Faithful witnesses to strife

Trappist women
I have spent a few weeks over the years on retreat with Trappist monks. Their communities are peaceful, restful and prayerful. The monks I’ve encountered would be described similarly. These are Trappists who live in monasteries seemingly removed from the controversies and complexities of the world. Of course it is not as sublime as it might seem and the monks are not escaping the realities of life.

But what of Trappist Sisters surrounded by civil war? Certainly their’s is a far different reality. A community of Trappist women in Azeir, Syria, near the war-plagued city of Aleppo, wrote a letter to the world recently expressing their fear, frustration and hope as violence intensified around them and the United States considered retaliation for the use of chemical weapons. Here are excerpts:

We look at the people around us, our day workers who are all here as if suspended, stunned: “They’ve decided to attack us.” Today we went to Tartous — we felt the anger, the helplessness, the inability to formulate a sense to all this: the people trying their best to work and to live normally.

You see the farmers watering their land, parents buying notebooks for the schools that are about to begin, unknowing children asking for a toy or an ice cream. You see the poor, so many of them, trying to scrape together a few coins. The streets are full of the refugees of Syria, who have come from all over to the only area left that is still relatively livable.

You see the beauty of these hills, the smile on people’s faces, the good-natured gaze of a boy who is about to join the army and gives us the two or three peanuts he has in his pocket as a token of togetherness.

And then you remember that they have decided to bomb us. Just like that. Because “it’s time to do something,” as it is worded in the statements of the important men, who will be sipping their tea tomorrow as they watch TV to see how effective their humanitarian intervention will be.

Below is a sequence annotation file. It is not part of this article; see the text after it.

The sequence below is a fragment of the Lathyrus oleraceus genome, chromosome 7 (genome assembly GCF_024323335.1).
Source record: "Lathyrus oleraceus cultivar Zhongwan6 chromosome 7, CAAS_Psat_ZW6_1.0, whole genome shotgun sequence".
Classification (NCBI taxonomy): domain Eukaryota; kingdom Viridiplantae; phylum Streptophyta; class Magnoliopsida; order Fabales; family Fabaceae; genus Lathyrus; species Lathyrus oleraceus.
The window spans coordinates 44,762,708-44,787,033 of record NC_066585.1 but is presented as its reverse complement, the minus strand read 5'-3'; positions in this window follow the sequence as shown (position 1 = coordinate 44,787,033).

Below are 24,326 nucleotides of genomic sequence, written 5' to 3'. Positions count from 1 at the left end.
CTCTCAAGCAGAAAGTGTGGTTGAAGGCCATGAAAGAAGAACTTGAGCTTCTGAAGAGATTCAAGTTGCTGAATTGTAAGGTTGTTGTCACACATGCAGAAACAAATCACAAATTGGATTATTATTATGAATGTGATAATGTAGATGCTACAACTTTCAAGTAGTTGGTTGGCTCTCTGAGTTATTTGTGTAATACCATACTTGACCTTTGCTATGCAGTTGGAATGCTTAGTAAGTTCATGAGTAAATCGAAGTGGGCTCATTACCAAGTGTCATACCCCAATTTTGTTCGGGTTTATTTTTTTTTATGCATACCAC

Will they make us breathe the toxic gases of the depots they hit, tomorrow, so as to punish us for the gases we have already breathed in? … Will (President Obama) drop his sentence of war onto us? Despite all justice, all common sense, all mercy, all humility, all wisdom?

The Pope has spoken up, patriarchs and bishops have spoken up, numberless witnesses have spoken up, analysts and people of experience have spoken up, even the opponents of the regime have spoken up. Yet here we all are, waiting for just one word from the great Obama? And if it weren’t him, it would be someone else.

The problem is that it has become too easy to pass lies off as noble gestures, to pass ruthless self-interest off as a search for justice, to pass the need to appear strong and to wield power off as a “moral responsibility not to look away.”

And despite all our globalizations and sources of information, it seems nothing can be verified. It seems that there is no such thing as a minimal scrap of truth. That is, they don’t want there to be any truth; while actually a truth does exist, and anyone honest would be able to find it, if they truly sought it out together, if they weren’t prevented by those who are in the service of other interests.

There is something wrong, and it is something very serious, because the consequences will be wrought on the lives of an entire population, it is in the blood that fills our streets, our eyes, our hearts.

Yet what use are words anymore? All has been destroyed: a nation destroyed, generations of young people exterminated, children growing up wielding weapons, women winding up alone and targeted by various types of violence, families, traditions, homes, religious buildings, monuments that tell and preserve history and therefore the roots of a people, all destroyed.

As Christians we can at least offer all this up to the mercy of God, unite it to the blood of Christ, which carries out the redemption of the world in all those who suffer.

They are trying to kill hope, but we must hold on to it with all our might.

To those who truly have a heart for Syria (for humankind, for truth.) we ask for prayer — abounding, heartfelt, courageous prayer.
— The Trappist Sisters, Azeir, Syria, 29 August 2013

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